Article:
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Tourists throng Palampur’s Tulip Garden

By, Palampur
Feb 26, 2024 05:02 AM IST

While last year, it welcomed around 70,000 visitors and it is anticipated that this year’s numbers may reach up to one lakh

The Tulip Garden in Palampur, now in its third year, has become a major attraction for tourist from across the country.

According to officials, the number of visitors has surpassed 65,000 so far (HT Photo)

It is Himachal Pradesh’s first Tulip Garden planted by CSIR- Institute of Himalayan Bioresource Technology (IHBT), Palampur. This year, it was thrown open to the public on February 2 and has already experienced a surge in visitors.

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According to officials, the number of visitors has surpassed 65,000 so far. While last year, it welcomed around 70,000 visitors and it is anticipated that this year’s numbers may reach up to one lakh. It will remain open to the public till the first week of March.

Tulips are tuberous cut flowers that have huge international and domestic demand. It ranks third in the world’s top cut flower trade. The garden was inaugurated in February 2022 and drew nearly 40,000 visitors during the first flowering season. This year, six varieties of tulips, purple flag, pink ardour, escape, ile de france, royal virgin, strong gold, have been grown in the garden and the number of bulbs used is 50,000, as compared to 45,000 last year. Last year, bicolour varieties were used but this year, the institute has used only single colour varieties.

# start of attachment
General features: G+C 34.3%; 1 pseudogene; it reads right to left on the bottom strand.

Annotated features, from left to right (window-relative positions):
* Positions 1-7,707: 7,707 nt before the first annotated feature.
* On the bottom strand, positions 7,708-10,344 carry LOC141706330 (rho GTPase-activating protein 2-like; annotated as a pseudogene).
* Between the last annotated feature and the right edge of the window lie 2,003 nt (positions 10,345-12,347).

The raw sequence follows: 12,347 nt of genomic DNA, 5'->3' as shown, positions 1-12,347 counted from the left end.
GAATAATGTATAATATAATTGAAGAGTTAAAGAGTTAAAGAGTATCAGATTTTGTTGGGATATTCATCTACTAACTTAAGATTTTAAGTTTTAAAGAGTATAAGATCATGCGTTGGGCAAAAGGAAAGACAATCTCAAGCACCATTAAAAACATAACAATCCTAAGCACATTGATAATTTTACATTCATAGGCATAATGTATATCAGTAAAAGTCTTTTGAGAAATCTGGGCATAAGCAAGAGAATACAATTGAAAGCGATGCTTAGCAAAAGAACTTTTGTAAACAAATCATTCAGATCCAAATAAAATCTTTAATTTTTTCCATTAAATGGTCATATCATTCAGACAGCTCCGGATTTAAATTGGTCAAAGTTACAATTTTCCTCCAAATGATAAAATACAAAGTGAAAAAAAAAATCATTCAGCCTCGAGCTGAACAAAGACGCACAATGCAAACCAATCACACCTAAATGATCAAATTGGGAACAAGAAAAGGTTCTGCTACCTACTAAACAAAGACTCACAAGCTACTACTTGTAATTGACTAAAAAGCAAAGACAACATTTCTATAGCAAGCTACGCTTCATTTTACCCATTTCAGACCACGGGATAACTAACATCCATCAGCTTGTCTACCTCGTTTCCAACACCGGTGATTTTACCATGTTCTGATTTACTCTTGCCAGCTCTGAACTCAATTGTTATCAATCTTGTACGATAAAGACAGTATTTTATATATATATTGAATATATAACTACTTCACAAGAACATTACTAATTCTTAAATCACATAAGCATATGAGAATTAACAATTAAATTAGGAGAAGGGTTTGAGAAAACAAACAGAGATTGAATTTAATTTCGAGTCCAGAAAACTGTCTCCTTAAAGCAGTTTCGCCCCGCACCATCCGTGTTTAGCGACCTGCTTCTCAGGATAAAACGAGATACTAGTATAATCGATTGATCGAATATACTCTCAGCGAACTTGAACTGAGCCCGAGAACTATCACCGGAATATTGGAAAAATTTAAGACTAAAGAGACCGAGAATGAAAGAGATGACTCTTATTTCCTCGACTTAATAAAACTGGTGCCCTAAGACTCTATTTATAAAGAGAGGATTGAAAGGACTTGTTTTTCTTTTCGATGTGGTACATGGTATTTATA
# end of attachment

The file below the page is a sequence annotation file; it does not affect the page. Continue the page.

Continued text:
The institute first imported the tulip bulbs from Holland in 2018 and started trials for localised production. It has more than 20 varieties of tulips.

The institute initiated experimental tests in the Lahaul valley to explore the commercial cultivation potential of tulips, focusing on flower and bulb production. Initially, farmers associated with different cooperative societies received training and support to undertake tulip cultivation. These farmers have since become involved in tulip farming, aiming for both bulb and flower yields, and are now experiencing positive outcomes.

Bhavya Bhargava, a senior scientist at the institute who is spearheading this project, said that the institute was doing studies on its developmental biology so that the technology can be developed for flower regulation and early flowering.

“Additionally, one industry incubated in the institute for the soil-less cultivation of these highly priced flower crop. Collaborating with fifty farmers in Lahaul, the institute is working on the cultivation of bulbs indigenously. This initiative fosters import substitution and generates employment opportunities,” he said.

He also said that they are doing research on the developmental biology for the forcing of bulbs.

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